JNN 06 Apr 2015 Sanaa : Yemen’s Ansarullah movement fighters, supported by army units, have gained ground in the southern city of Aden, despite an 11th night of Saudi-led air strikes targeting the group’s strongholds.
Ansarullah fighters have captured the provincial government headquarters in the southern city of Aden.
An unnamed local official said on Sunday that the revolutionaries reached the central district of Mualla City during their advances and took the control of the local seat of government including the governor’s office.
The Ansarullah fighters also made headway to areas near the port of Mualla, which is guarded by militants loyal to fugitive President Abd Rabbuh Mansur Hadi, who has fled to Saudi Arabia.
The UN says more than 500 people have been killed in the past two weeks and nearly 1,700 wounded. Residents in Aden say parts of the southern port city have been without water or electricity for two days.
According to reports, at least 195 people have been killed and many others wounded so far in clashes in Aden.
Meanwhile, Saudi airstrikes have purportedly demolished a bridge linking Aden to the city of Taiz.
Ansarullah fighters’ fresh advances come despite Saudi Arabia’s airstrikes against Yemen which started on March 26.
Ansarullah ready for talks if airstrikes stop
Meantime, a senior Ansarullah movement member said Ansarullah are ready to sit down for peace talks as long as Saudi-led air campaign is halted and the negotiations are overseen by “non-aggressive” parties.
Saleh al-Sammad, who was an adviser to President Abed Rabbou Mansour Hadi, also told Reuters in emailed answers that Yemenis reject the return of Hadi, who escaped to Saudi Arabia after Ansarullah fighters edged closer to his southern base of Aden last month.
UN brokered peace talks in the preceding weeks between Hadi and the Houthis had failed.
“We still stand by our position on dialogue and we demand its continuation despite everything that has happened, on the basis of respect and acknowledging the other,” Sammad said.
“We have no conditions except a halt to the aggression and sitting on the dialogue table within a specific time period … and any international or regional parties that have no aggressive positions towards the Yemeni people can oversee the dialogue,” Sammad said, without specifying who they might be.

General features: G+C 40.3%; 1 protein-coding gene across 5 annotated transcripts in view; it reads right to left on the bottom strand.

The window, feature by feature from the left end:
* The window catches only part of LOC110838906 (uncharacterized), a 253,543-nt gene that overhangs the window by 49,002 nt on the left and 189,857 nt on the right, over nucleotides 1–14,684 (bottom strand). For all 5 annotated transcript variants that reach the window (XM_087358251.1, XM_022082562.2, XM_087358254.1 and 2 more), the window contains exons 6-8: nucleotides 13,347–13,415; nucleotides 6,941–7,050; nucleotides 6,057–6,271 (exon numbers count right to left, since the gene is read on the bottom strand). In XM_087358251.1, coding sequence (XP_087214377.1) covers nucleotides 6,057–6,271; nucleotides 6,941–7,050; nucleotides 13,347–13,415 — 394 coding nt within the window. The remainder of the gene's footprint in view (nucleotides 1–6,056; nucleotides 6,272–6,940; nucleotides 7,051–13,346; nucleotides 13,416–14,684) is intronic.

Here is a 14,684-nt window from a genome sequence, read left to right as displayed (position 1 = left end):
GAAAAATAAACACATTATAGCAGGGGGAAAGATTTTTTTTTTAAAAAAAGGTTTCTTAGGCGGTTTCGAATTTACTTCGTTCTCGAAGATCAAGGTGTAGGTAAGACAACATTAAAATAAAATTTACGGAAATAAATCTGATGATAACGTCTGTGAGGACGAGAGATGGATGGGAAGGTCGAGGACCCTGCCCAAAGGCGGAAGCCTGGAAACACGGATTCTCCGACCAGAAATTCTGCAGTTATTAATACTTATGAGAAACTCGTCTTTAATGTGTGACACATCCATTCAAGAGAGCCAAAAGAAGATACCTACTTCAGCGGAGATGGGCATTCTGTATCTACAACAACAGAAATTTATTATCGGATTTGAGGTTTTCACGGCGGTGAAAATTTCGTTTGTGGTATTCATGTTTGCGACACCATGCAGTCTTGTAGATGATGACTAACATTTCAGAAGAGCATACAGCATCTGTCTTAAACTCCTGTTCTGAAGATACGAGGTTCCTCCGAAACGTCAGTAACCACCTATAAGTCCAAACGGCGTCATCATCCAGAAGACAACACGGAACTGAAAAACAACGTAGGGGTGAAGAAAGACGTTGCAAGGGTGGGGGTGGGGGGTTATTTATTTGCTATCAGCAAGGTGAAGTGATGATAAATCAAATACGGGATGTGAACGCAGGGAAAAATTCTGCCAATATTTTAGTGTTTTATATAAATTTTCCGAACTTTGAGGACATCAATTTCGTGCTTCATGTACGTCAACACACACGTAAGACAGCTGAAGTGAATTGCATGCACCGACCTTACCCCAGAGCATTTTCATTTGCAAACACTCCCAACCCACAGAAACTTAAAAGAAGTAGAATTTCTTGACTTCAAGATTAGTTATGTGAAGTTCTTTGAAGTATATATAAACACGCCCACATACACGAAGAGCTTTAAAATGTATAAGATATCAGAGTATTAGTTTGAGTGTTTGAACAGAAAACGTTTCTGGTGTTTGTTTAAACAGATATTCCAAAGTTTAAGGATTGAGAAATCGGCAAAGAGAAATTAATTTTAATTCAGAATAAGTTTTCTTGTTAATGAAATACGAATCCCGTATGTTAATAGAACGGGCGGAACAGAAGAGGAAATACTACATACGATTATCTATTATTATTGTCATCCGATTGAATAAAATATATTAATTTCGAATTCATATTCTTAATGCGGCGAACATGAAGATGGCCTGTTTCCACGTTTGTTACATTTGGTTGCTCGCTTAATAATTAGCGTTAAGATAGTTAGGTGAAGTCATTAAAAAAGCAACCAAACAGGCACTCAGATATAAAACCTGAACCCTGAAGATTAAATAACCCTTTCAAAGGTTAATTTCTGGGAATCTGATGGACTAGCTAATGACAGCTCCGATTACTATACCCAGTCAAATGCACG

Sammad added that he wanted the dialogue sessions aired to the Yemeni people “so that they can know who is the obstructer.”
Saudi Arabia’s King Salman was quoted as saying on Monday that the kingdom was also ready for a political meeting of Yemeni parties, under the auspices of the Persian Gulf Cooperation Council (PGCC). Five out of the six PGCC member states are part of the military coalition bombing which is bombing the Yemen.
Sammad denied that the Ansarullah want control of the south, home to a long-running secessionist movement, and said they were focused on confronting the threat from Al-Qaeda.
“The sons of the south will run their own affairs and they will have the more prominent role in the coming political scene,” he said.
Saudi air strikes
Saudi air raids continued across the impoverished country on Sunday for the 11th consecutive day.
Saudi planes have been dropping weapons to forces loyal to the fugitive President Hadi.
Hundreds of people have lost their lives since the airstrikes started, with the UN humanitarian chief, Valerie Amos, saying she is “extremely concerned” about the fate of the civilians.
Over two dozen people have reportedly been killed and several others wounded in a fresh wave of Saudi aerial attacks in Yemen, which also targeted a humanitarian aid convoy in the country’s southwest.
Witnesses said the Saudi fighter jets on Sunday fired several missiles on two aid trucks that were heading toward the southeastern city of Taiz to distribute humanitarian supplies among crisis-stricken people, Yemen’s al-Masirah satellite TV network reported.